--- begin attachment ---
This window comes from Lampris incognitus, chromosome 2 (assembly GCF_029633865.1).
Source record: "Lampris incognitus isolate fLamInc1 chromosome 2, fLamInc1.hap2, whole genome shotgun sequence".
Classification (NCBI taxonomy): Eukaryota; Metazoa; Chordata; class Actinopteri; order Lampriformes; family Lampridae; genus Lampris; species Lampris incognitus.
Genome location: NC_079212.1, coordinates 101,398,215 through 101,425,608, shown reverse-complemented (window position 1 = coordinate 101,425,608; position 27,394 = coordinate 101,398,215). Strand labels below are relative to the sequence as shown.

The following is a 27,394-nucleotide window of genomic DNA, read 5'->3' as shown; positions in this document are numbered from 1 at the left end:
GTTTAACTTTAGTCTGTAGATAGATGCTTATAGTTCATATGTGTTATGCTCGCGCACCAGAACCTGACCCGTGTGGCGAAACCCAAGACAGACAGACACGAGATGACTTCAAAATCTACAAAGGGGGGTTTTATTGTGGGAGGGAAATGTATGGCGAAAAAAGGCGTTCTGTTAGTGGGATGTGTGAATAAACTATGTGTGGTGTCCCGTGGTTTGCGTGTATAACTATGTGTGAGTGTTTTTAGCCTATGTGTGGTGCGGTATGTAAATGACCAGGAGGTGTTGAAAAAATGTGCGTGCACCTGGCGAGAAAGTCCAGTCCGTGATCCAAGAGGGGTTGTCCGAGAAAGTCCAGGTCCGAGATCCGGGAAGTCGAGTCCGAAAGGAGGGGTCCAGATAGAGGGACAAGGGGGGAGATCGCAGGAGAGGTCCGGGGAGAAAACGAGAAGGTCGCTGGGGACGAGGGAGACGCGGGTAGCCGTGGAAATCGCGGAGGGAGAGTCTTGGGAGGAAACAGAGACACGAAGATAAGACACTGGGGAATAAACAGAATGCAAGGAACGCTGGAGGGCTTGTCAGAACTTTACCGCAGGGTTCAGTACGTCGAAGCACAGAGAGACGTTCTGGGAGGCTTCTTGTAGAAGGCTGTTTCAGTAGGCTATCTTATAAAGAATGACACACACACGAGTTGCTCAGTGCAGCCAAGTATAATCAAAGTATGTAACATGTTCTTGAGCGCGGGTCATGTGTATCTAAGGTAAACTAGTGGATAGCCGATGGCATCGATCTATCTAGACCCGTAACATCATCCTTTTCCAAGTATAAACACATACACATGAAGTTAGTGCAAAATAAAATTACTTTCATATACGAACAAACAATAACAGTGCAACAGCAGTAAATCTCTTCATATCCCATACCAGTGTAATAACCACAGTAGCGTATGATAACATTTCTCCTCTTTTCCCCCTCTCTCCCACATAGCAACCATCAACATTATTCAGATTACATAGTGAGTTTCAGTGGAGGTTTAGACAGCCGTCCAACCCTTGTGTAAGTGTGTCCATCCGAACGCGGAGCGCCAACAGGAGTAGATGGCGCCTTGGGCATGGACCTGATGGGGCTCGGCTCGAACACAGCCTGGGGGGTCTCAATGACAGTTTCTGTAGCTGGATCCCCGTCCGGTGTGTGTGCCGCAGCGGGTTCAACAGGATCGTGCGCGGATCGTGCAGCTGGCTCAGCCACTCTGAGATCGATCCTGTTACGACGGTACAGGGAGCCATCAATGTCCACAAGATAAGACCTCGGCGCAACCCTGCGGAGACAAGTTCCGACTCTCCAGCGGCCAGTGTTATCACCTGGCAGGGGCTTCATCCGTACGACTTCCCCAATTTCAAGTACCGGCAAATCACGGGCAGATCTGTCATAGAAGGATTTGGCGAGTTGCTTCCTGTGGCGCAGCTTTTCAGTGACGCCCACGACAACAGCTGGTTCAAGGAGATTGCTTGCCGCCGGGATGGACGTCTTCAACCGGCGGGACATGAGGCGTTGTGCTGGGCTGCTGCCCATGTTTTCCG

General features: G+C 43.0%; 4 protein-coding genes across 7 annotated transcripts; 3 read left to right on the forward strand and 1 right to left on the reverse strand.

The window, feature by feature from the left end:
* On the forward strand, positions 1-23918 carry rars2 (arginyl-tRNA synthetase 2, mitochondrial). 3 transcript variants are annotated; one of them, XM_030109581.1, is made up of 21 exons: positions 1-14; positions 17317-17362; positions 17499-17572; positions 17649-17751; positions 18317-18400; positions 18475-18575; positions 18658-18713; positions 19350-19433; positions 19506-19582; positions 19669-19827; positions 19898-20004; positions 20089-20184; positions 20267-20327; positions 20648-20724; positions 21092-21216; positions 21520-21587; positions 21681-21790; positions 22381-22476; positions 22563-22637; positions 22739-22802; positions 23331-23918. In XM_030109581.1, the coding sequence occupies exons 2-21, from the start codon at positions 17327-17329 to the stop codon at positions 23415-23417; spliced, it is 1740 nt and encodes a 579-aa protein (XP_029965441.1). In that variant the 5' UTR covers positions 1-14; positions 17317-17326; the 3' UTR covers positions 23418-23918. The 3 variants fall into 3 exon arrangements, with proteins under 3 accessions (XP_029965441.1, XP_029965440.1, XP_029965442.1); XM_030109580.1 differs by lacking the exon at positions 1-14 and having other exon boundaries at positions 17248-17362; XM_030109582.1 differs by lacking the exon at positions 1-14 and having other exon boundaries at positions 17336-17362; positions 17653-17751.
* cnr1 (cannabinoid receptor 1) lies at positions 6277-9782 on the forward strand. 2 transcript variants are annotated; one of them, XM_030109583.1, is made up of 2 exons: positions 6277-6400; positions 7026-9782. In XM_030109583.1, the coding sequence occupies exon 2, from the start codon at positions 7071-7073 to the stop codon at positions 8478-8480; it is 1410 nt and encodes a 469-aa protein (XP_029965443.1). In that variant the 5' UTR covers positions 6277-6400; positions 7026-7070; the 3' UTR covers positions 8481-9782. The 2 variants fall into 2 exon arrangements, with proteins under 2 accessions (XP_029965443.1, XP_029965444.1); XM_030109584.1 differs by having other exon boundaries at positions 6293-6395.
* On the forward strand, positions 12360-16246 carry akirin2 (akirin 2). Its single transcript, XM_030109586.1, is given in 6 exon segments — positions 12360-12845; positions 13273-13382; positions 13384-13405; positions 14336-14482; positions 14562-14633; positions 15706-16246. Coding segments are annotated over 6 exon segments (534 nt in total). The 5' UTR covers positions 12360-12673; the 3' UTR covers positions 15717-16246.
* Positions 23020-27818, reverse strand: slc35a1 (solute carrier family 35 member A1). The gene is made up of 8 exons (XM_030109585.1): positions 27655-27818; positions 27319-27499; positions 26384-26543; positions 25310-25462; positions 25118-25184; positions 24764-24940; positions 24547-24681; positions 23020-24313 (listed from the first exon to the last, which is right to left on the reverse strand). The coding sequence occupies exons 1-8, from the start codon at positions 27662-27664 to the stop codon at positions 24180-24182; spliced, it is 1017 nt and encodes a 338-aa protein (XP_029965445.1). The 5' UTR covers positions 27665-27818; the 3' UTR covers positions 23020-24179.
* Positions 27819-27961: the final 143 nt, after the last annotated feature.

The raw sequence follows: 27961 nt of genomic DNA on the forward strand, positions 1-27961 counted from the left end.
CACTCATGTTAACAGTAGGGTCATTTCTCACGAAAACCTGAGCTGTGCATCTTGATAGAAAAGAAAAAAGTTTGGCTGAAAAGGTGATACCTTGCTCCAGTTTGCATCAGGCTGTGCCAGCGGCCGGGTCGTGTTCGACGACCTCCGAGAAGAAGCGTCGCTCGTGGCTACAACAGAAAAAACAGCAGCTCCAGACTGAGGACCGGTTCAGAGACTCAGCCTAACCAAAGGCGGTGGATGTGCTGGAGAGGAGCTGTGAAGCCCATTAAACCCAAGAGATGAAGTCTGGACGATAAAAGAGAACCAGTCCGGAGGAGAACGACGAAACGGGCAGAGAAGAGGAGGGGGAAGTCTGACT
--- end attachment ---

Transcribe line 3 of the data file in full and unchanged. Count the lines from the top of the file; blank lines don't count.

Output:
Classification (NCBI taxonomy): Eukaryota; Metazoa; Chordata; class Actinopteri; order Lampriformes; family Lampridae; genus Lampris; species Lampris incognitus.